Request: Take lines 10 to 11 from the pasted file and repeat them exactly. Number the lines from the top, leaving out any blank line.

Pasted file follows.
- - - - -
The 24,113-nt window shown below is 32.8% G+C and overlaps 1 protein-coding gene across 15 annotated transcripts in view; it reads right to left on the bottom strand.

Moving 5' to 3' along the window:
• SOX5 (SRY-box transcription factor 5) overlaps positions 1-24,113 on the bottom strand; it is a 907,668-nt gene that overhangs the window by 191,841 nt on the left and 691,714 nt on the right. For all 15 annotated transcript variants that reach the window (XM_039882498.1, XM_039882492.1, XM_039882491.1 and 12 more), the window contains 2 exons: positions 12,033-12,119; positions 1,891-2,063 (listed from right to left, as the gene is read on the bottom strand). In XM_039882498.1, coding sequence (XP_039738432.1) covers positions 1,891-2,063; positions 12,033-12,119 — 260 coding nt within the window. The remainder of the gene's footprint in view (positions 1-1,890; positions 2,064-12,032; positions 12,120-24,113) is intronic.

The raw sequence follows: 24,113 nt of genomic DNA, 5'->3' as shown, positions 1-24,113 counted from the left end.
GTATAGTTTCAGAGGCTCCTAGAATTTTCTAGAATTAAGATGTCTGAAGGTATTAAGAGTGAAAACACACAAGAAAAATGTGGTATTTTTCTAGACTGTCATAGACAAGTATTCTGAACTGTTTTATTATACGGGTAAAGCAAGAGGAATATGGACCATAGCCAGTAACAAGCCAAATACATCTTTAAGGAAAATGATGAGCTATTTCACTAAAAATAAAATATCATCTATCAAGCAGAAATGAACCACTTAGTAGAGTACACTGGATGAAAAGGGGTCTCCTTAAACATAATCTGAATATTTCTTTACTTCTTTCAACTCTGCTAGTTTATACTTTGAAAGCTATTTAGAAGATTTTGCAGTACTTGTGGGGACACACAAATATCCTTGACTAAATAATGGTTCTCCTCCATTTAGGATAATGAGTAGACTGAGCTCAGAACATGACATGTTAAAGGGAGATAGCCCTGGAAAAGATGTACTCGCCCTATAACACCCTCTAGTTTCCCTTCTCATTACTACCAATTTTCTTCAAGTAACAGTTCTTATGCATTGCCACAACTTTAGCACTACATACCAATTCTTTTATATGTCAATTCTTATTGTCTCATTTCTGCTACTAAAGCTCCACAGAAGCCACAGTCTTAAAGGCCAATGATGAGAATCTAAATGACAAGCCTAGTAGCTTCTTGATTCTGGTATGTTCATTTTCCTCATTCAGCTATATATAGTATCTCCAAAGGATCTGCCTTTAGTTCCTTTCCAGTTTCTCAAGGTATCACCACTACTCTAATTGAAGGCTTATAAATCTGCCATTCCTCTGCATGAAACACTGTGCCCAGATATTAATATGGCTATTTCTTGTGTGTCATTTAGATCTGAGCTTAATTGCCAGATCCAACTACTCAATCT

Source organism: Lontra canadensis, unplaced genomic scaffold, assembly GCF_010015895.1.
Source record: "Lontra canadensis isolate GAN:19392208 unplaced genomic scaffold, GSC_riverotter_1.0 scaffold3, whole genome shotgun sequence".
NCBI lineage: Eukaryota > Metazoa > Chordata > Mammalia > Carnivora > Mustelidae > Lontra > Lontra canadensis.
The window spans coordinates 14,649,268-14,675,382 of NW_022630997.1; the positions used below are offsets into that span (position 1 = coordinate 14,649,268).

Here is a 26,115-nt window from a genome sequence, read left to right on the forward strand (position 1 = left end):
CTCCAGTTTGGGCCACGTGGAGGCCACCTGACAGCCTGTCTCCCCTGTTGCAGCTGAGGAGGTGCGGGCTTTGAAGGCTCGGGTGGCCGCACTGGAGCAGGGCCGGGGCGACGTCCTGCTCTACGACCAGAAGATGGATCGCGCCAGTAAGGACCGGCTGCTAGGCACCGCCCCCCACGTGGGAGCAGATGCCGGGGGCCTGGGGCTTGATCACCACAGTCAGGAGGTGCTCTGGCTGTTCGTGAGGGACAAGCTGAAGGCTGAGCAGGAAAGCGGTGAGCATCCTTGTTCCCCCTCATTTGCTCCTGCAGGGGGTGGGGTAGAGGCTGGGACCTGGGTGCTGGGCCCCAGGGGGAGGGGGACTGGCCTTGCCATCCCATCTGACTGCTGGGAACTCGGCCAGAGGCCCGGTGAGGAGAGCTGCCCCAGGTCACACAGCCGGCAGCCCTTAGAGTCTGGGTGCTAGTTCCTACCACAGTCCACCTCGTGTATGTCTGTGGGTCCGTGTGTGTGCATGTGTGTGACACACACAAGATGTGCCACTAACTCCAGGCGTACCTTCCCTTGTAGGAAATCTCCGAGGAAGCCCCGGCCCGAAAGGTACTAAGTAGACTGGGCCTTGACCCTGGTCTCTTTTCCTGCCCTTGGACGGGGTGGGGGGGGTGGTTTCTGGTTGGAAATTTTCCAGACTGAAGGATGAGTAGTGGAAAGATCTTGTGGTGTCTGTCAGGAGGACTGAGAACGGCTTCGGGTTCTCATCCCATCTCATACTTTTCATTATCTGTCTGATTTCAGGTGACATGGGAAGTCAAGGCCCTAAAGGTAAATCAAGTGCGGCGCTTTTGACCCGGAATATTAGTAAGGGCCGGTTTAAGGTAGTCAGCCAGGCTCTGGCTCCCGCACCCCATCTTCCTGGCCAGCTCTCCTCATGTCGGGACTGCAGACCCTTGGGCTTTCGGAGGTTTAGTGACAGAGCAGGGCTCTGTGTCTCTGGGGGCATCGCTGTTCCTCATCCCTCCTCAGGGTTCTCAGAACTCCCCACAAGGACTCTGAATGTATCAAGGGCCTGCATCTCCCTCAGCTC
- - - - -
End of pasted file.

Here is a 26,115-nt window from a genome sequence, read left to right on the forward strand (position 1 = left end):
CTCCAGTTTGGGCCACGTGGAGGCCACCTGACAGCCTGTCTCCCCTGTTGCAGCTGAGGAGGTGCGGGCTTTGAAGGCTCGGGTGGCCGCACTGGAGCAGGGCCGGGGCGACGTCCTGCTCTACGACCAGAAGATGGATCGCGCCAGTAAGGACCGGCTGCTAGGCACCGCCCCCCACGTGGGAGCAGATGCCGGGGGCCTGGGGCTTGATCACCACAGTCAGGAGGTGCTCTGGCTGTTCGTGAGGGACAAGCTGAAGGCTGAGCAGGAAAGCGGTGAGCATCCTTGTTCCCCCTCATTTGCTCCTGCAGGGGGTGGGGTAGAGGCTGGGACCTGGGTGCTGGGCCCCAGGGGGAGGGGGACTGGCCTTGCCATCCCATCTGACTGCTGGGAACTCGGCCAGAGGCCCGGTGAGGAGAGCTGCCCCAGGTCACACAGCCGGCAGCCCTTAGAGTCTGGGTGCTAGTTCCTACCACAGTCCACCTCGTGTATGTCTGTGGGTCCGTGTGTGTGCATGTGTGTGACACACACAAGATGTGCCACTAACTCCAGGCGTACCTTCCCTTGTAGGAAATCTCCGAGGAAGCCCCGGCCCGAAAGGTACTAAGTAGACTGGGCCTTGACCCTGGTCTCTTTTCCTGCCCTTGGACGGGGTGGGGGGGGTGGTTTCTGGTTGGAAATTTTCCAGACTGAAGGATGAGTAGTGGAAAGATCTTGTGGTGTCTGTCAGGAGGACTGAGAACGGCTTCGGGTTCTCATCCCATCTCATACTTTTCATTATCTGTCTGATTTCAGGTGACATGGGAAGTCAAGGCCCTAAAGGTAAATCAAGTGCGGCGCTTTTGACCCGGAATATTAGTAAGGGCCGGTTTAAGGTAGTCAGCCAGGCTCTGGCTCCCGCACCCCATCTTCCTGGCCAGCTCTCCTCATGTCGGGACTGCAGACCCTTGGGCTTTCGGAGGTTTAGTGACAGAGCAGGGCTCTGTGTCTCTGGGGGCATCGCTGTTCCTCATCCCTCCTCAGGGTTCTCAGAACTCCCCACAAGGACTCTGAATGTATCAAGGGCCTGCATCTCCCTCAGCTC